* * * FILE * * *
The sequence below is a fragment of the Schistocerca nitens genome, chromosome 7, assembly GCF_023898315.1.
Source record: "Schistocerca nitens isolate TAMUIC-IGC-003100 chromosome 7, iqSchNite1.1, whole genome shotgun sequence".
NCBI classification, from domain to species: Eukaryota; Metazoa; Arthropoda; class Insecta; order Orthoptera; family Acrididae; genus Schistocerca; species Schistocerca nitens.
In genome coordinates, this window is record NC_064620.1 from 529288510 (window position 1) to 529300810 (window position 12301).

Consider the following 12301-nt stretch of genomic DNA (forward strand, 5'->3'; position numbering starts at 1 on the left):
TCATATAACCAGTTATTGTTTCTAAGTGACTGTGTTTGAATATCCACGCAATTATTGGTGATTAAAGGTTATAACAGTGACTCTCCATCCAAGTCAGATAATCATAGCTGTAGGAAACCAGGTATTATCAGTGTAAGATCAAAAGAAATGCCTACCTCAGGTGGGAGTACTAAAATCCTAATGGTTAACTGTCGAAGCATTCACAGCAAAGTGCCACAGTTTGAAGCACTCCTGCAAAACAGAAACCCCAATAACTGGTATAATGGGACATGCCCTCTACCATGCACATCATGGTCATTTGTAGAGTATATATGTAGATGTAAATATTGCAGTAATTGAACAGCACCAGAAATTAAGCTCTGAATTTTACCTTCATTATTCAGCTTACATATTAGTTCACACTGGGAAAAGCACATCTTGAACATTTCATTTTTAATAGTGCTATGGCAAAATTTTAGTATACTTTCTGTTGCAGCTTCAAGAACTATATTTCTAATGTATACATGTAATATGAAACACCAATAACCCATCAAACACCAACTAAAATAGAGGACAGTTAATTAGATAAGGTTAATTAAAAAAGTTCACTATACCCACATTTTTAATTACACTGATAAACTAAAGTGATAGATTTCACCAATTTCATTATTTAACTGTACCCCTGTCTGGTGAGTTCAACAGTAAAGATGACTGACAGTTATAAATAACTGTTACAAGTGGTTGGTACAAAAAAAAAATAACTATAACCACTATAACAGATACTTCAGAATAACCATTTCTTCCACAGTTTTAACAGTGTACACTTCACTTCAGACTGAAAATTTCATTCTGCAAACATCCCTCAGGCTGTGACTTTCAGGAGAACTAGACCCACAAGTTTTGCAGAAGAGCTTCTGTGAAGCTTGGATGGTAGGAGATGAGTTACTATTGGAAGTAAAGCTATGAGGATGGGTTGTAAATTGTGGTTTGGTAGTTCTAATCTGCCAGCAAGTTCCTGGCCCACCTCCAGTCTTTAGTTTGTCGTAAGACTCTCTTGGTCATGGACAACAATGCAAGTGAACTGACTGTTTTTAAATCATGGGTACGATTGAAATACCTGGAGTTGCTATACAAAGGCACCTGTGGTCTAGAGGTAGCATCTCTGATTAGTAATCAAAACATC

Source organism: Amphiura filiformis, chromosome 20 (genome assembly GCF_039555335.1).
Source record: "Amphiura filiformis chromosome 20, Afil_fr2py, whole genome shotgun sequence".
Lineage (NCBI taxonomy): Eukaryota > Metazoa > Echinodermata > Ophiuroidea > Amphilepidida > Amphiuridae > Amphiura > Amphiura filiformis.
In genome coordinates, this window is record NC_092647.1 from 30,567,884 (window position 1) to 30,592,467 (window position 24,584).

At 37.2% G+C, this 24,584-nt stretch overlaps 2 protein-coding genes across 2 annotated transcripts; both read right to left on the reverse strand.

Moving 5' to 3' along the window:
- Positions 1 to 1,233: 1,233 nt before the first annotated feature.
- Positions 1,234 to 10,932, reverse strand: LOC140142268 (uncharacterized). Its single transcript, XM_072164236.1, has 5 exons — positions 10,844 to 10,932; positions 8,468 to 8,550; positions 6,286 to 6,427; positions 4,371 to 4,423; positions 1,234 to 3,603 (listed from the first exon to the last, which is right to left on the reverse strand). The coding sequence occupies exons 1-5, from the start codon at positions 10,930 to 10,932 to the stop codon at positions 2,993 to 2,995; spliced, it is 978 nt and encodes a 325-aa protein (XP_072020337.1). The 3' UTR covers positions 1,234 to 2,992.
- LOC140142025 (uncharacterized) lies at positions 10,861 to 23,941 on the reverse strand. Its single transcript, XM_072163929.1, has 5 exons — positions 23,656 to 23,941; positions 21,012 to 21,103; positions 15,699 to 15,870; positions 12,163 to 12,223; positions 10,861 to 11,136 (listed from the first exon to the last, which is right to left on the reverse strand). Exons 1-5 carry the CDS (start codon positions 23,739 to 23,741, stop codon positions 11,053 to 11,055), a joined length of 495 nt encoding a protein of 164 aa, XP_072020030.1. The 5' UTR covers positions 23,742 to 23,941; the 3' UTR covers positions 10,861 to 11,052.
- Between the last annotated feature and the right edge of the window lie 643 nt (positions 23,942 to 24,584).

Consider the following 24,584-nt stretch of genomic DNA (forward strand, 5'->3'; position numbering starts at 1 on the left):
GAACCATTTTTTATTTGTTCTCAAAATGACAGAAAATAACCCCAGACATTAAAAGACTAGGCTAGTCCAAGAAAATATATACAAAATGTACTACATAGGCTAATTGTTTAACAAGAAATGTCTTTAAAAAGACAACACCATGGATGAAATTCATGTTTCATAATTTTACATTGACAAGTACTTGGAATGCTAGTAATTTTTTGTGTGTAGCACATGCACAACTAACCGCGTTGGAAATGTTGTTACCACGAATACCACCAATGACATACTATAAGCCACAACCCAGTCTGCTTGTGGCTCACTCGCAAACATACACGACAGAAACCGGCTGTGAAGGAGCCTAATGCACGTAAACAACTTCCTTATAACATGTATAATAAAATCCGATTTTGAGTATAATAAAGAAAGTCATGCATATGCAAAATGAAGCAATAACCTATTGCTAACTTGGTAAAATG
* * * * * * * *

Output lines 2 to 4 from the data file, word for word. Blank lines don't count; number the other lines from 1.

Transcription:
Source record: "Schistocerca nitens isolate TAMUIC-IGC-003100 chromosome 7, iqSchNite1.1, whole genome shotgun sequence".
NCBI classification, from domain to species: Eukaryota; Metazoa; Arthropoda; class Insecta; order Orthoptera; family Acrididae; genus Schistocerca; species Schistocerca nitens.
In genome coordinates, this window is record NC_064620.1 from 529288510 (window position 1) to 529300810 (window position 12301).